EA is launching Origin Access Premier, its new unlimited PC gaming subscription service, next week. The service will go live on Monday July 30th, CFO Blake Jorgensen said during the company’s quarterly earnings call (via Variety), and will cost $14.99 a month or $99.99 a year.
EA already has a $29.99-a-year PC downloads service called Origin Access, as well as the similar EA Access plan for Xbox One, but subscribers to those have to wait several months for new titles to come to the “vault” of available EA games. (FIFA 18, for example, still hasn’t been added.) Origin Access Premier, on the other hand, will let subscribers download every new EA title five days before its official release date, as well as all the titles from the back catalog.
The service may make sense, then, for anyone who expects to play two or more EA PC titles at launch over the course of a year and is unconcerned with traditional notions of “ownership,” since you lose access to the titles once your subscription lapses. This is perhaps a better fit for EA than anyone else, given the company’s focus on annual or biennial series like FIFA, Madden, and Battlefield where the majority of the player base migrates to each new release.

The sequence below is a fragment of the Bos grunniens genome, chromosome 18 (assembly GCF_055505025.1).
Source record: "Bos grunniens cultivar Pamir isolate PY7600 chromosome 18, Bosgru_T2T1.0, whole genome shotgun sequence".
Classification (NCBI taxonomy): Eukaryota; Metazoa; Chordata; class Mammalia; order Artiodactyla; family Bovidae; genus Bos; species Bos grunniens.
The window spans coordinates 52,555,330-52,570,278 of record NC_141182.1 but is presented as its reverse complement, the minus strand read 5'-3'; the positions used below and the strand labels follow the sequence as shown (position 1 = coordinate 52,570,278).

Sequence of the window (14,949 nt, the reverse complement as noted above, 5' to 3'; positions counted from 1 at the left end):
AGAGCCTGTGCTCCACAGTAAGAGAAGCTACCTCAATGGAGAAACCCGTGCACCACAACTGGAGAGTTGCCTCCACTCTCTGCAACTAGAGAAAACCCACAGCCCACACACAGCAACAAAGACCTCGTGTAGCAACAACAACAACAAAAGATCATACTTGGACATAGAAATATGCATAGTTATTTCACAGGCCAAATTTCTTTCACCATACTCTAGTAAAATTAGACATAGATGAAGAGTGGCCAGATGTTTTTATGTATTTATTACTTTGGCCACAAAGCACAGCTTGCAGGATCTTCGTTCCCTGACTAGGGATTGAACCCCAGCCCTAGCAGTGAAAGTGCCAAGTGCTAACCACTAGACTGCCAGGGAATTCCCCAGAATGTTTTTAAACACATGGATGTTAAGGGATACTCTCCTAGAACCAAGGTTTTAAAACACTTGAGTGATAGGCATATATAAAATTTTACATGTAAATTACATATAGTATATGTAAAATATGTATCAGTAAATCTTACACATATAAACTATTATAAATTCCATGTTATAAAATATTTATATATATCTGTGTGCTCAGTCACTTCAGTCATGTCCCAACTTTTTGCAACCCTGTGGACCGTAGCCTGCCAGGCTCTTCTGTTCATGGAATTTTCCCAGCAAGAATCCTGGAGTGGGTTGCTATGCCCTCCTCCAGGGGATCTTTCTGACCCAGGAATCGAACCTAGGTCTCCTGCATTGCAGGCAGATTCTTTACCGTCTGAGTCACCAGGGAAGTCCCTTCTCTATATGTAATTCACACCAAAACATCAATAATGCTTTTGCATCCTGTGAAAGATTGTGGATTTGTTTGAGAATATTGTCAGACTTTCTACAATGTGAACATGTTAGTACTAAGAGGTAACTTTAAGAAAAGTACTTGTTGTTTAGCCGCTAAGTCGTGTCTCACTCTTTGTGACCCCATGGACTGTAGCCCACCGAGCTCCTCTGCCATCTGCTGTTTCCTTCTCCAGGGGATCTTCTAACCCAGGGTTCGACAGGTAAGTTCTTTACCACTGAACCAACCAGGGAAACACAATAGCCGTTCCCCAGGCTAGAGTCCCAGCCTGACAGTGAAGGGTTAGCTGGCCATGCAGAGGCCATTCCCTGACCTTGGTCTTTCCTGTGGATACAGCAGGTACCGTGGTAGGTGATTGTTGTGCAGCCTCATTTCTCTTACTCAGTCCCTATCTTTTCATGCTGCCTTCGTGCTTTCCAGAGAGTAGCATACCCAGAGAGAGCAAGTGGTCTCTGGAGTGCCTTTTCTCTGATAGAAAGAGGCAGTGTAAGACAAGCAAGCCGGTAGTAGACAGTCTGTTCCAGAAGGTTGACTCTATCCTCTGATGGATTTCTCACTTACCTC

The $14.99 monthly fee could also be a good way to test games that you’re unsure you’d want to play for more than a few weeks. If all you want out of Battlefield V is to blast through its presumably short single-player campaign, for example, or if you don’t think you’ll be playing Anthem long-term, you could sign up to Origin Access Premier for a month and save $45 while checking out everything else on the service. Origin Access also recently started to add titles from publishers other than EA, such as Warner Bros’ Batman Arkham series.
EA remains the only major third-party publisher to offer a subscription like this, though Microsoft is doing essentially the same thing with its Xbox Game Pass, which now includes day-one access to every new Microsoft first-party title. The new business model could either attract extra revenue from customers that would normally spend less than the subscription fee on the company’s games in a given year, or expand DLC and microtransaction revenue by increasing the player base of each title.